They tell us not to do things that we will – or may – regret, but what does that ever mean, in practice? Isn’t it suspect in general, all the advice that older and wiser people try to give us with the benefit of their hindsight?
A and J were telling me that, at my age, I shouldn’t be looking for anything serious, anything real, I shouldn’t have any criteria or checklist or even an expectation of “honorable intentions,” whatever those are at twenty-three. Not that I’m a checklist kind of person anyway when it comes to dating, but I do try to hang on to some standards, basic as they may be.
And though this was their advice, it is not at all what they were doing at this age themselves: one was being proposed to, and the other met the person they would eventually marry. So perhaps it is what they wish they would have done, to not have spun into the mistakes or crooked paths they ended up on, looking backwards – but when you’re actually at this age, coming from the other side forward, it’s not how you see things at all. I would be lying to myself if I tried to live and decide things based on their perspective now, even if they are right about what I should do. Even if it never goes anywhere, I’d still prefer to find the kind of boy now who might actually care what my favorite song was, who might one day surprise me with my favorite dessert. Tiny inconsequential things, but a lot more than most people are willing to offer. The tiny things that make even something that isn’t serious worthwhile.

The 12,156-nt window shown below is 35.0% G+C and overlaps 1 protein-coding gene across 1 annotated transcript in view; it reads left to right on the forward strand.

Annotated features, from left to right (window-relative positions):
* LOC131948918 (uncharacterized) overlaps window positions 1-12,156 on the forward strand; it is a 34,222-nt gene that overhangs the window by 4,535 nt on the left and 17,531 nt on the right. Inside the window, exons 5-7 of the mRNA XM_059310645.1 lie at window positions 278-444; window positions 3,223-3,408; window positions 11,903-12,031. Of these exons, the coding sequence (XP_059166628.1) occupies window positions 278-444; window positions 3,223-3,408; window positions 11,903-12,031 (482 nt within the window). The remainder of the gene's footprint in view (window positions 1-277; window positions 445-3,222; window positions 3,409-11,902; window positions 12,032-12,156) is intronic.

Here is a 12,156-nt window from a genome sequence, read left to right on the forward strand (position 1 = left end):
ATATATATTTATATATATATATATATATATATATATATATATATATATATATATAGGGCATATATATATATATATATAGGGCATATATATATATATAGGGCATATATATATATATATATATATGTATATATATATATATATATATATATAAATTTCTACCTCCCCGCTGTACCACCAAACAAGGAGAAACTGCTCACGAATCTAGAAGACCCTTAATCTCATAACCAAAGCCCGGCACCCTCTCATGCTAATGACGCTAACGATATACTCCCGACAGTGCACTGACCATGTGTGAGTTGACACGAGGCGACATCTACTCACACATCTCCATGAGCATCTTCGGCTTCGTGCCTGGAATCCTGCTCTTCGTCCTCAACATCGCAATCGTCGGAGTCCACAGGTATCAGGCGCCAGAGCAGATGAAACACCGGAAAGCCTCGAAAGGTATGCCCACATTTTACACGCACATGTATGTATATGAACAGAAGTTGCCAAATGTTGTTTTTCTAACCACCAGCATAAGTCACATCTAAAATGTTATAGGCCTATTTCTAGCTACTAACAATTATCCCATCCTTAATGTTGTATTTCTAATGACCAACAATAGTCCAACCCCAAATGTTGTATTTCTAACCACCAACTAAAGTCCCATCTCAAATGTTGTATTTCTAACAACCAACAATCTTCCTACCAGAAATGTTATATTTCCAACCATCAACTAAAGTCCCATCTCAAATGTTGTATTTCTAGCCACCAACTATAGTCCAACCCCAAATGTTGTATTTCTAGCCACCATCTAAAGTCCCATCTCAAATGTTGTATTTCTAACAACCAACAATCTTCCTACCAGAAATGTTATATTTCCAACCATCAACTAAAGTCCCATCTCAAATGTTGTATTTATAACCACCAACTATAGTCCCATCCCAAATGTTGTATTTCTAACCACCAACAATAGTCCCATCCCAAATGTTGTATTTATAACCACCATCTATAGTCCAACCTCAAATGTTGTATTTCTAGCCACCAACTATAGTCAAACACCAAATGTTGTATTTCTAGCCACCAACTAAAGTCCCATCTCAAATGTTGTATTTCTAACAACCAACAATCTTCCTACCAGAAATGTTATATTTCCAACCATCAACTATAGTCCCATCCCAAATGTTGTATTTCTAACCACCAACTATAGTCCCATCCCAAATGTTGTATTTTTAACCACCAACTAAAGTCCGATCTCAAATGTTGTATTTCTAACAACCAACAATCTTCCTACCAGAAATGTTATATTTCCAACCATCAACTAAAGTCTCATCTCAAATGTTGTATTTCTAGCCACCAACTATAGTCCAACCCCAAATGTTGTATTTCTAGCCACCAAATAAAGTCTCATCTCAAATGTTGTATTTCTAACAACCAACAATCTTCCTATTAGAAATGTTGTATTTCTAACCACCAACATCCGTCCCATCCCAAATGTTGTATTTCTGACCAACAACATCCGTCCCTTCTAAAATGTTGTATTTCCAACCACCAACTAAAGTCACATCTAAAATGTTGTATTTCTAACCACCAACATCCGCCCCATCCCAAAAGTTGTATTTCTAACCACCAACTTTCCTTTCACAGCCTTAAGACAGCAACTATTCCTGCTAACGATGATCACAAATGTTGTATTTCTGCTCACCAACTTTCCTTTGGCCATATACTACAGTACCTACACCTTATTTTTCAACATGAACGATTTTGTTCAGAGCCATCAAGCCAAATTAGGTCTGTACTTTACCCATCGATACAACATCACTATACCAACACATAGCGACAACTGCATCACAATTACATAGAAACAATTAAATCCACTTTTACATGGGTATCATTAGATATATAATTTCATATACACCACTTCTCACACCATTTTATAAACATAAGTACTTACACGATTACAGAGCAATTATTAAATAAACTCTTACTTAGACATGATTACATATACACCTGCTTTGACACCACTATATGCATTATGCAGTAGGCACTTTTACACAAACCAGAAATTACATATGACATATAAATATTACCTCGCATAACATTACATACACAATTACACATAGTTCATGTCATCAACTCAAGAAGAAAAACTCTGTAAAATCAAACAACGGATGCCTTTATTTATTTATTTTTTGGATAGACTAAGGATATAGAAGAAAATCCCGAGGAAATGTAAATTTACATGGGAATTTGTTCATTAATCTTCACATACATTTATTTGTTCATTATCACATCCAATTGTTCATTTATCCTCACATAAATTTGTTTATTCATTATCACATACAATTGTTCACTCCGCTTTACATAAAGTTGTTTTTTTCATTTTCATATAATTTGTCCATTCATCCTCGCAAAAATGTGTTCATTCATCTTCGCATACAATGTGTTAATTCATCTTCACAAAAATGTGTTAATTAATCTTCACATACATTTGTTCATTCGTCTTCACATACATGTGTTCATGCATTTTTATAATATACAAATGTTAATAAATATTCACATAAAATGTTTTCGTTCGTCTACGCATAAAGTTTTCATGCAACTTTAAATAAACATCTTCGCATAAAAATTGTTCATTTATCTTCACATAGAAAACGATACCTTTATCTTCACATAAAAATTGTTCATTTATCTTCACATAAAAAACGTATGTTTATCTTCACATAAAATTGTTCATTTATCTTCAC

You can never know what you’ll regret anyway, beforehand. You can only think it through and try to speculate honestly, weigh the options, think critically. But regret is something you can only feel after the fact, usually based on some factor you couldn’t even have seen coming.
I never thought about advice much, because it’s something we all love to give, even if we know it’s taken with a grain of salt or a laugh or an implied “in my humble opinion…” But I suppose the older I get, the more experience I have on my own, and the more I question others’ scraps of advice, I realize more and more that as adults nobody has the answers anymore. It’s not like when we were kids, when there were so many people we could look to, to tell us yes or no, with 100% certainty. We all have our own perspectives now, from our experience or our wisdom, but there really isn’t any more certainty. We take things with a whole lot more grains of salt, and maybe we learn to hold our own tongues with our advice. But even advice ignored comes from a place of love, of reaching out, of trying to be honest and expose a little bit of our lives that we wish we had done differently. So you smile, accept it politely, and then still try to figure it out for yourself.